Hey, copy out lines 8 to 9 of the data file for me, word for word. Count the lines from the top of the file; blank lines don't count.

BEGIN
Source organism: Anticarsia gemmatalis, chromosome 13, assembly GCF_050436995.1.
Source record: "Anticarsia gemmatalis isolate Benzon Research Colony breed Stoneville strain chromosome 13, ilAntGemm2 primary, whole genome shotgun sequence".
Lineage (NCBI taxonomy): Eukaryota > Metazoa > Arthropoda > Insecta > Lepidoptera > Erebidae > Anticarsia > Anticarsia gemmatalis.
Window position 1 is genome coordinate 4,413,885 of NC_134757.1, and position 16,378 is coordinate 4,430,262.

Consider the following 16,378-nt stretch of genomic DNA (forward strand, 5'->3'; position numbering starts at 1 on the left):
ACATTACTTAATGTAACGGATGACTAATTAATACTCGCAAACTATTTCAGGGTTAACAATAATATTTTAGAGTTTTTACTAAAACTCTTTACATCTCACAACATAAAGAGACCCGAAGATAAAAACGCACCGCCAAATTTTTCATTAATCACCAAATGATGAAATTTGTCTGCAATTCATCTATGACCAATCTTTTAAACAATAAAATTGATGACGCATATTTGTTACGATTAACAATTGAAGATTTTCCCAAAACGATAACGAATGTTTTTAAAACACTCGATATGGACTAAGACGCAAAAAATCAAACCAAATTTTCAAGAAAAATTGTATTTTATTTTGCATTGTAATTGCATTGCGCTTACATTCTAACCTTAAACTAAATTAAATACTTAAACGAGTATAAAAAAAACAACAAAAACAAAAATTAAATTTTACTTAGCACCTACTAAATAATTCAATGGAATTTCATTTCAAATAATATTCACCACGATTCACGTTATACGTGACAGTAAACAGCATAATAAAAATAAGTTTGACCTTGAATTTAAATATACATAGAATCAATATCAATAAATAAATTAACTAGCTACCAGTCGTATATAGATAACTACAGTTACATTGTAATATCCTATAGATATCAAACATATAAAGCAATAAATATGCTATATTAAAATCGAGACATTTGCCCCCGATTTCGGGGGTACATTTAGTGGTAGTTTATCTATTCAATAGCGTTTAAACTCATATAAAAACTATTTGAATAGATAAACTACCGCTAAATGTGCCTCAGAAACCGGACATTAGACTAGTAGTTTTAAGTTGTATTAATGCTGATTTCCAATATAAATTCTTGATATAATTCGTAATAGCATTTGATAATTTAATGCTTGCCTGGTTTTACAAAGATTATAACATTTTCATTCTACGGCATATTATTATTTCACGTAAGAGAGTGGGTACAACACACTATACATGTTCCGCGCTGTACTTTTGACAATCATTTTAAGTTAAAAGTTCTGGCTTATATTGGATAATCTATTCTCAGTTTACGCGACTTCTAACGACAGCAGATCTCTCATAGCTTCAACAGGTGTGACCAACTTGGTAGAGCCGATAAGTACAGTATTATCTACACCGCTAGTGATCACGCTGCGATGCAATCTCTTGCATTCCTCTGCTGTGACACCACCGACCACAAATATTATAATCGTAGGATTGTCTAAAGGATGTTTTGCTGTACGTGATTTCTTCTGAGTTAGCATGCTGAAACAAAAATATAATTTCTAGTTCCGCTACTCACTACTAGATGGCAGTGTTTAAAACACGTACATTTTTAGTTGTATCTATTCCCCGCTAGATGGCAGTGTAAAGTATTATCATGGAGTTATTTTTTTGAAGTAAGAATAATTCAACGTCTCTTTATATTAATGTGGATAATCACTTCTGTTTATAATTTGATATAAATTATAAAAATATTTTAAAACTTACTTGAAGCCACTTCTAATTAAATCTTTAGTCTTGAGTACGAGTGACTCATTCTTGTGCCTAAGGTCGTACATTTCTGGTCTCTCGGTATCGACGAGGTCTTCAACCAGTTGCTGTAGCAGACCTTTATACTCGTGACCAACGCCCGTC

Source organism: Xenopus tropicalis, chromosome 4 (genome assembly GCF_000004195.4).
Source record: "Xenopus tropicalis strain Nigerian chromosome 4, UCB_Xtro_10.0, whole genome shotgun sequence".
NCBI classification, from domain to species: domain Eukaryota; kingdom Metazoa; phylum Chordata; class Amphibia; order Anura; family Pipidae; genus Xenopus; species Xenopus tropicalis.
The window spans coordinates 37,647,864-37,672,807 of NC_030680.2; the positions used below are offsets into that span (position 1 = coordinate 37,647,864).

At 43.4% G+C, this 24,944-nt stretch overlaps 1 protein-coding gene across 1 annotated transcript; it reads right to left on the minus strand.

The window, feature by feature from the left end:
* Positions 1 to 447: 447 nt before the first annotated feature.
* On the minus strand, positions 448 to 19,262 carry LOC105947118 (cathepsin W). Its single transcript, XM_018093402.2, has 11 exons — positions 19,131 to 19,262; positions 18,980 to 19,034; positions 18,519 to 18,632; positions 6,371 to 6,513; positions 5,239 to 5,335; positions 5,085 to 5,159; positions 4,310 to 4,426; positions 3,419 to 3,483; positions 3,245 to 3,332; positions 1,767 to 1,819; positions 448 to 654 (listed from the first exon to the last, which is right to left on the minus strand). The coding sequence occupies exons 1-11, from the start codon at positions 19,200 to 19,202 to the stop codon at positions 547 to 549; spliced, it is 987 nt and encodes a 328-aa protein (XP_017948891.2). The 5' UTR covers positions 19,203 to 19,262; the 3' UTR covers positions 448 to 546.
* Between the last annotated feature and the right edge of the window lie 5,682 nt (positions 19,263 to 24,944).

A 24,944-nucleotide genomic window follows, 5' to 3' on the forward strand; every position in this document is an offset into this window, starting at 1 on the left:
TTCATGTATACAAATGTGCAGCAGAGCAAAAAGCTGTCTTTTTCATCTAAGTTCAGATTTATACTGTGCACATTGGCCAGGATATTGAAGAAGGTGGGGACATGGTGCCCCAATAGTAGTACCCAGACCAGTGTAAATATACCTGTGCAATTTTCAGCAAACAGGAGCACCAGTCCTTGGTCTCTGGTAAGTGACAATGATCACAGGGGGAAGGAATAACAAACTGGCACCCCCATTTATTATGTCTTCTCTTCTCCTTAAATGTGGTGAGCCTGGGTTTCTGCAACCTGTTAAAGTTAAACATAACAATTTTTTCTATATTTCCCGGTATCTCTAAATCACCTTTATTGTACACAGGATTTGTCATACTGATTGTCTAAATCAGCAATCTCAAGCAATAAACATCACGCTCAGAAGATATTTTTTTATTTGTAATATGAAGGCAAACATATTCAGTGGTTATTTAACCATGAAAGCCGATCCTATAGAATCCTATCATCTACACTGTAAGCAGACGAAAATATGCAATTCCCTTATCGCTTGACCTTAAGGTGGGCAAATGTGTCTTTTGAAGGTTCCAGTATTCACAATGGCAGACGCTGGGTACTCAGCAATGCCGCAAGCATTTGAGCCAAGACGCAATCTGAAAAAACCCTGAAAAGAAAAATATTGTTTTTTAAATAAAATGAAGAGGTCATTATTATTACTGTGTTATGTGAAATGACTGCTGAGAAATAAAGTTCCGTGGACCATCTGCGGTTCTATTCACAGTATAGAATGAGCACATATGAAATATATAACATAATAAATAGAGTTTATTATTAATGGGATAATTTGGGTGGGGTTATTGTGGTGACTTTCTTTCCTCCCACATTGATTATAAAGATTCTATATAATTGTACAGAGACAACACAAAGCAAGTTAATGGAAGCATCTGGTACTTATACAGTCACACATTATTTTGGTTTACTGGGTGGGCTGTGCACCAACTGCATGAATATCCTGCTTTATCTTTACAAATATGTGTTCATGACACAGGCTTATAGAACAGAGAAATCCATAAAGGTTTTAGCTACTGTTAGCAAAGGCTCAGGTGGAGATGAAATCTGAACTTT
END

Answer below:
Source record: "Xenopus tropicalis strain Nigerian chromosome 4, UCB_Xtro_10.0, whole genome shotgun sequence".
NCBI classification, from domain to species: domain Eukaryota; kingdom Metazoa; phylum Chordata; class Amphibia; order Anura; family Pipidae; genus Xenopus; species Xenopus tropicalis.